An hour after losing in last season’s regional finals, Brittney
Griner sent Baylor coach Kim Mulkey a text.
The message was simple: the 6-foot-8 junior phenom took
responsibility for the loss and said it wouldn’t happen again.
So far Griner has fulfilled her promise, helping Baylor to an
undefeated season and has the team two victories away from the
first 40-win season in NCAA history.
”She was the only kid that texted me within an hour of the
loss,” Mulkey said. ”She said she was sorry that she didn’t
deliver. When you have a kid as talented as she is, you knew she
was going to come back an even better player. She’s stronger, she’s
forceful. She’s dominant.”
Standing in the way of a second national championship for Baylor
(38-0) are Stanford and the Ogwumike sisters. The Cardinal (35-1)
are making their fifth straight trip to the Final Four and are
hoping to win their first title in 20 years.
While Stanford and Baylor haven’t played each other in four
seasons, the other semifinal game features two teams who know each
other inside and out. Notre Dame and Connecticut are facing each
other for the eighth time in the past 14 months.
”I’d much rather play teams you don’t know so much about,”
Mulkey said. ”I don’t think we played Stanford since Nneka is a
freshman. Have to make sure I’m not overmedicated and forgotten
something. We are familiar with Stanford.”
These two teams haven’t played since 2008 – the year before
Griner showed up, but Nnemkadi Ogwumike is eager for the chance.
Ogwumike faced Griner in an AAU game back in high school, and
that’s when she insists she learned to shoot 3-pointers because
scoring in the paint was a big problem. But the senior feels like
everybody else in the country has already faced Griner, and now
she’s finally getting that chance in her NCAA tournament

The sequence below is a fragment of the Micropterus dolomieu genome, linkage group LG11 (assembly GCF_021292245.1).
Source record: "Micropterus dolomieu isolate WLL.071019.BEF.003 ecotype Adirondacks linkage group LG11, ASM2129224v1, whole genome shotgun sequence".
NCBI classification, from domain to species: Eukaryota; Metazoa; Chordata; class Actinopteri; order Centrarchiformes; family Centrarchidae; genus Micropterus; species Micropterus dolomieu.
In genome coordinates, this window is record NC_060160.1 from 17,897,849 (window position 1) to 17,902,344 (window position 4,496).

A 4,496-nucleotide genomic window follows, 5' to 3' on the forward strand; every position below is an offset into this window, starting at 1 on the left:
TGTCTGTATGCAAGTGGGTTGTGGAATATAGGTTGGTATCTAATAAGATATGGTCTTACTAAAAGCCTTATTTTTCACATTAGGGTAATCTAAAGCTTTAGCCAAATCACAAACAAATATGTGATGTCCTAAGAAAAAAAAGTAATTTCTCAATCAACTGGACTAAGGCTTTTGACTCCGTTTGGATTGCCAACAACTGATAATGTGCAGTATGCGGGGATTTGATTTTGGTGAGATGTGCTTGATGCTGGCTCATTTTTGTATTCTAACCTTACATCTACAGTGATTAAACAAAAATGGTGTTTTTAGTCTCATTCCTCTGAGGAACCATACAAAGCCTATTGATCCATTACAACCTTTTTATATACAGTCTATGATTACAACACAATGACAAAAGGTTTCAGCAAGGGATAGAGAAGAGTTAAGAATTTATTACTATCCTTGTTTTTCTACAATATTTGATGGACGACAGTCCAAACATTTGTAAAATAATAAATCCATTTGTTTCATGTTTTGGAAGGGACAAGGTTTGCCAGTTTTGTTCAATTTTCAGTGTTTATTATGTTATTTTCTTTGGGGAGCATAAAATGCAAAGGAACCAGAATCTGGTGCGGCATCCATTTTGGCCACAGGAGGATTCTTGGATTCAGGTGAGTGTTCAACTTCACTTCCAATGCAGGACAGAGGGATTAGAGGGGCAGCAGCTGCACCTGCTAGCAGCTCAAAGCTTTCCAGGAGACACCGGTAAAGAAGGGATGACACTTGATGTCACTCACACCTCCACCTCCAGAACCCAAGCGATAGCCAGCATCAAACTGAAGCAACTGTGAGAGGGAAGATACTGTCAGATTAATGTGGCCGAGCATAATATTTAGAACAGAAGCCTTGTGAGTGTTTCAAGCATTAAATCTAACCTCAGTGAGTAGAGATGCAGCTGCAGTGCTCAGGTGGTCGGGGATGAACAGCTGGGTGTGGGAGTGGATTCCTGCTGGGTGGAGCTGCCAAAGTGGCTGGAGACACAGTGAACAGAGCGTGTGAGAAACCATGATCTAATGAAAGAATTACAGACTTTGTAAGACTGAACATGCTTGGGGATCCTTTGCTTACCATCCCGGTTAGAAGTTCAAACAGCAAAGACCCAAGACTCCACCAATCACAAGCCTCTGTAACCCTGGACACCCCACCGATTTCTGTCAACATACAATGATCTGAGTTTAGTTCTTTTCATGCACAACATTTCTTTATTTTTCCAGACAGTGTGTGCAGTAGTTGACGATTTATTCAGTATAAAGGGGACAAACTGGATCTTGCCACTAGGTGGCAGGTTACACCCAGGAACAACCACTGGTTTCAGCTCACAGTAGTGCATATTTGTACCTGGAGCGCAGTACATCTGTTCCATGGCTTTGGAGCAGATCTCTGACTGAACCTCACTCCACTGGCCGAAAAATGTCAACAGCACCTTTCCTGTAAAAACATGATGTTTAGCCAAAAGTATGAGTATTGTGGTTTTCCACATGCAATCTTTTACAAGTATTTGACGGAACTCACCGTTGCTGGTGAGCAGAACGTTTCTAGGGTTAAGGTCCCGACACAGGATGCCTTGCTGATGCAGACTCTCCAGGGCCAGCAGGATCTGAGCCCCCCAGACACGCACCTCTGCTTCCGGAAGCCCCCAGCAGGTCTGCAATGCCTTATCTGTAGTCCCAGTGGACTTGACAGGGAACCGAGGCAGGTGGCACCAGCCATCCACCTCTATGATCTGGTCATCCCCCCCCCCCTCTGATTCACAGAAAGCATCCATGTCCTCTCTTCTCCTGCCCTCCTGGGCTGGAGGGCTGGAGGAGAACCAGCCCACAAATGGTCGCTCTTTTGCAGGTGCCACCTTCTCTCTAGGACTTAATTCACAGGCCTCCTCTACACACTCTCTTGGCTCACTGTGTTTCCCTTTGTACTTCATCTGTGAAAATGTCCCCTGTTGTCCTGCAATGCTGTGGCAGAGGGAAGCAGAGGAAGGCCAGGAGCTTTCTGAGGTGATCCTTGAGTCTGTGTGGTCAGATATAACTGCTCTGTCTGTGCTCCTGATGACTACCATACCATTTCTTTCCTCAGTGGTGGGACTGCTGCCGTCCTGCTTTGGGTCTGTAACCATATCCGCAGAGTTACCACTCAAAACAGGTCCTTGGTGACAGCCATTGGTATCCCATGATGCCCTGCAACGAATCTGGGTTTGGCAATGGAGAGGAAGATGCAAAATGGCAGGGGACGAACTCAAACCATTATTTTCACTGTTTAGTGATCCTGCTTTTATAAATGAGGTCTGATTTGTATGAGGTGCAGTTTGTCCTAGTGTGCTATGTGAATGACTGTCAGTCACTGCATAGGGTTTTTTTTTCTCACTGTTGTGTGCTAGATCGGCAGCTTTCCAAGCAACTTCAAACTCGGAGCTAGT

”I’m very excited to finally get a chance to play against
her,” Nnemkadi Ogwumike said. ”I feel like I’m the only person
who hasn’t played against her, it’s a big challenge. I’m never one
person to win easy. For us to come out and do what we need to do to
win this game would be a really great accomplishment for us.”
Mulkey was dismissing her bout with Bell’s palsy as more of an
inconvenience than anything else. She announced Thursday that she
was suffering from the disorder of the nerve.
”Don’t ask me to smile,” Mulkey said. ”I think the distortion
of the face is mild compared to cases I’ve seen before. The biggest
problem I’ve had is my eyes, the light, the tears and dryness is
all a part of it. The distortion, I’m just another ugly coach
anyway. I’m not vain so it doesn’t matter.”
Baylor has been focused with the mantra of ”Unfinished
Business” all season long. Every player on the team is wearing a
wristband with the two words on it. Mulkey said the team used the
same motto the year it won its only title in 2005. The Lady Bears
had been knocked out the year before on a tough last-second
They want a national championship, and until they get it, I just
feel like they feel it’s unfinished business,” Mulkey said. ”Now,
I know this, that if we go out on that floor and somebody beats us,
I believe in my whole heart that we will be OK, because they’re
going to have to play well. They’re going to have to play well and
how can you be disappointed if somebody just plays better than you
and you played just about as well as you could play? And that’s how
we’re going to approach it.”
Stanford could easily claim that motto for itself, having
matched UConn and LSU with its five-year Final Four run. But
Ogwumike says the Cardinal don’t use that for extra motivation.
”I can honestly say that it hasn’t been a focus of our team,”
she said. ”I think more so last year than it was this year at all.
It was devastating when we lost last year. This year it’s a new
team, a fresh team. They understand what hard work really takes to
get here. No one pays attention to us.”
It’s hard to ignore Stanford, which has won a school-record 32
straight games. The Cardinal’s only loss this season came at
Connecticut in early November. Still few people are giving the
Cardinal much of a chance to win seeing them as a heavier
”I don’t think we go into many games where we’re not expected
to win,” Stanford coach Tara VanDerveer said. ”This game, there
might not be anyone in this room besides me that thinks we are
going to win.”
Playing the underdog role doesn’t bother Ogwumike.
”I’m here having fun with my team, I’m excited, ready to play,
not just going to give on Sunday,” she said. ”I’ll give it all I
got especially because I’m a senior, it’s my last hurrah you got to
go out with a bang.”